Sunday, October 14, 2012

Some quotes from Conrad's Lord Jim

Two that have to do with traveling:
'An outward-bound mail-boat had come in that afternoon, and the big dining-room of the hotel was more than half full of people with a-hundred-pounds-round-the-world tickets in their pockets. There were married couples looking domesticated and bored with each other in the midst of their travels; there were small parties and large parties, and lone individuals dining solemnly or feasting boisterously, but all thinking, conversing, joking, or scowling as was their wont at home; and just as intelligently receptive of new impressions as their trunks upstairs. Henceforth they would be labelled as having passed through this and that place, and so would be their luggage. They would cherish this distinction of their persons, and preserve the gummed tickets on their portmanteaus as documentary evidence, as the only permanent trace of their improving enterprise.'

'We wander in our thousands over the face of the earth, the illustrious and the obscure, earning beyond the seas our fame, our money, or only a crust of bread; but it seems to me that for each of us going home must be like going to render an account. We return to face our superiors, our kindred, our friends—those whom we obey, and those whom we love; but even they who have neither, the most free, lonely, irresponsible and bereft of ties,—even those for whom home holds no dear face, no familiar voice,—even they have to meet the spirit that dwells within the land, under its sky, in its air, in its valleys, and on its rises, in its fields, in its waters and its trees—a mute friend, judge, and inspirer.'

And two that are more about the general condition of man:
' "Mon Dieu! how the time passes!" Nothing could have been more commonplace than this remark; but its utterance coincided for me with a moment of vision. It's extraordinary how we go through life with eyes half shut, with dull ears, with dormant thoughts. Perhaps it's just as well; and it may be that it is this very dullness that makes life to the incalculable majority so supportable and so welcome. Nevertheless, there can be but few of us who had never known one of these rare moments of awakening when we see, hear, understand ever so much—everything—in a flash—before we fall back again into our agreeable somnolence.'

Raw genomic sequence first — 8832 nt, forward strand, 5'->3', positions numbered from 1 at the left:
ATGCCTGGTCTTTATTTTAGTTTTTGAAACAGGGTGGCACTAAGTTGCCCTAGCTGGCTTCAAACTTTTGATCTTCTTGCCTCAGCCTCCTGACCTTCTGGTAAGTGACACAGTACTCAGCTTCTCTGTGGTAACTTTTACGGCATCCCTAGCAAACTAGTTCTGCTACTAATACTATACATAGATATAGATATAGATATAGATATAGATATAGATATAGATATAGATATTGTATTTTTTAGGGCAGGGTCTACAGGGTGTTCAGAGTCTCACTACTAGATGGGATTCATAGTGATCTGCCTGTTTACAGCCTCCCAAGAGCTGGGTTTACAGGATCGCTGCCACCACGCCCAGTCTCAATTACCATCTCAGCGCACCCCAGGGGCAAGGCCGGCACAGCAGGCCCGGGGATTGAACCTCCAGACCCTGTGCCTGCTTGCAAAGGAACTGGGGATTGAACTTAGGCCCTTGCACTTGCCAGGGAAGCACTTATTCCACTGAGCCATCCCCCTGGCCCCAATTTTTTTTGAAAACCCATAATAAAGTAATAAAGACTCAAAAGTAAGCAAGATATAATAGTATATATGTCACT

' "Marvellous!"[Talking about a butterfly] he repeated, looking up at me. "Look! The beauty—but that is nothing—look at the accuracy, the harmony. And so fragile! And so strong! And so exact! This is Nature—the balance of colossal forces. Every star is so—and every blade of grass stands so—and the mighty Kosmos in perfect equilibrium produces—this. This wonder; this masterpiece of Nature—the great artist."
' "Never heard an entomologist go on like this," I observed cheerfully. "Masterpiece! And what of man?"
' "Man is amazing, but he is not a masterpiece," he said, keeping his eyes fixed on the glass case. "Perhaps the artist was a little mad. Eh? What do you think? Sometimes it seems to me that man is come where he is not wanted, where there is no place for him; for if not, why should he want all the place? Why should he run about here and there making a great noise about himself, talking about the stars, disturbing the blades of grass? . . ." '